Silently, a hand was laid on her shoulder, interrupting her thoughts. The touch didn't startle her; she had sensed her sister was on her way over. With a shuddering sigh, Fran reached her hand up to grasp Jet's tightly. The older woman knelt down by the kitchen chair without removing her hand, resting her head on her younger sister's knee. They stayed like that for a long moment before Jet said softly, "I came as soon as I knew."

Never taking her eyes off the window, Fran nodded silently, biting her lip to stop it from trembling. She gently twined the fingers of her free hand through her sister's long, sand-brown curls, as if the hair would anchor her to reality. Nothing seemed real anymore; she wasn't even sure if she wanted anything to be. Neither of the women spoke as they sat there together.

Nearby, rescuers were beginning to come back to shore after searching the sea surrounding Ethan's little fishing boat, shaking their heads as the last burning bits of debris smoldered in the water. The storm outside began to pick up it's pace, as did the gossip in William's General Store and various sitting rooms throughout the town. Women clicked their tongues in artificial sympathy and talked of how it was bound to happen sooner or later; poor Ethan had the misfortune to fall for an Owens woman. Men took off their caps and scratched their heads, unwilling to give in entirely to "women's talk" but unable to keep themselves from muttering their own opinions on the matter. Children just listened , whispering to themselves now and then, as the seeds of mistrust for the Owens family were planted more firmly in their little minds. "Witches, all of them......never married to a man more than five years...that's why they always keep their maiden names, to pass to their children......like black widows....." The children heard all of this, and every one of them believed.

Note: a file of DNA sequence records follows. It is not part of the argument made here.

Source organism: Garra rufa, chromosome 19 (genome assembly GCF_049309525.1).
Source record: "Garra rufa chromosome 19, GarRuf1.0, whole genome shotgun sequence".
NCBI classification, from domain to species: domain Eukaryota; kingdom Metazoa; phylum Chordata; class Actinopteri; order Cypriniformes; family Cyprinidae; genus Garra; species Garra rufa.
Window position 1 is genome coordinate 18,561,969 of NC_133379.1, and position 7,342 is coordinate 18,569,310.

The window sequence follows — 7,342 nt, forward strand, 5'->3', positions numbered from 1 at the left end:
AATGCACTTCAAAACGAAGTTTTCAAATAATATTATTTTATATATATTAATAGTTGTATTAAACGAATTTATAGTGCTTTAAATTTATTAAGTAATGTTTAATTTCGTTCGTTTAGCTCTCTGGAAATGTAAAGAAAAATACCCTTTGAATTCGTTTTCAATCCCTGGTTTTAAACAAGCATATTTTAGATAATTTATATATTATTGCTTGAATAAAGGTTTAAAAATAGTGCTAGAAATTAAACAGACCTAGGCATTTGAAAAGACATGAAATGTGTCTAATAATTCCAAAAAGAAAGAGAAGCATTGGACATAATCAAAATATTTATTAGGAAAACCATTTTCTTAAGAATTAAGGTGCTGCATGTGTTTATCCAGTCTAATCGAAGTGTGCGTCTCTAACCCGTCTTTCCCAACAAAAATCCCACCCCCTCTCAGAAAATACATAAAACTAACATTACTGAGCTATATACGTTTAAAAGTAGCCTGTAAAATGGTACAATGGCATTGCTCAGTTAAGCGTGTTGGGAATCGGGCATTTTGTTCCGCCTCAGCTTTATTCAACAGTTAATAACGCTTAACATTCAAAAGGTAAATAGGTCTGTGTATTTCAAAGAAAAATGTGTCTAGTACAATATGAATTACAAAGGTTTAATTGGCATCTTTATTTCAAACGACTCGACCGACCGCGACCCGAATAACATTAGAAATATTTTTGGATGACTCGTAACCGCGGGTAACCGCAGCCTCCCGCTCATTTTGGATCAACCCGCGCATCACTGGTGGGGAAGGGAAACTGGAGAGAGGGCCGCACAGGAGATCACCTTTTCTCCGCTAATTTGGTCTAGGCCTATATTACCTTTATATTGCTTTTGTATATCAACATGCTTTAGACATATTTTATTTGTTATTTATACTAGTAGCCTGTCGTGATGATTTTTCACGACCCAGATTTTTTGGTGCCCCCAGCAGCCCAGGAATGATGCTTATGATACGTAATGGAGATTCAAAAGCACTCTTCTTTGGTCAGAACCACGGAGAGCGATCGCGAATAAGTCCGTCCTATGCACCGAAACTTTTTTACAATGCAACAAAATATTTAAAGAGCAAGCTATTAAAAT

But Frances and Bridget Owens didn't hear. They were shut off in Fran's one-bedroom house with only each other and the pounding rain for company. It wouldn't have done them any good if they had been able to hear the whisperings; they couldn't defend themselves. Owens women had been persecuted for two hundred and fifty years because they had a gift. The fact that all their lovers ended up dead didn't help, either. And it was true that they kept their maiden names to pass on to their daughters; no Owens woman had ever borne a son, so that was the only way the family heritage remained. Most of the time, they wore their name proudly because of the powers it brought to mind. Today, Frances Owens cursed it in her heart.

As though reading her thoughts, Jet raised her head from her sister's lap to look at her face. "Everything will be all right, Franny." she said gently; her sweet, almost girlish voice brought Frances out of her trance, and she looked down at the heart-shaped, upturned face. Her own features began to crumple, and she buried her face in her arms on the table, giving in to grief. Jet stood up, gently placing a hand on her sister's back and rubbing lightly.

"Come on, Franny. Let's go home."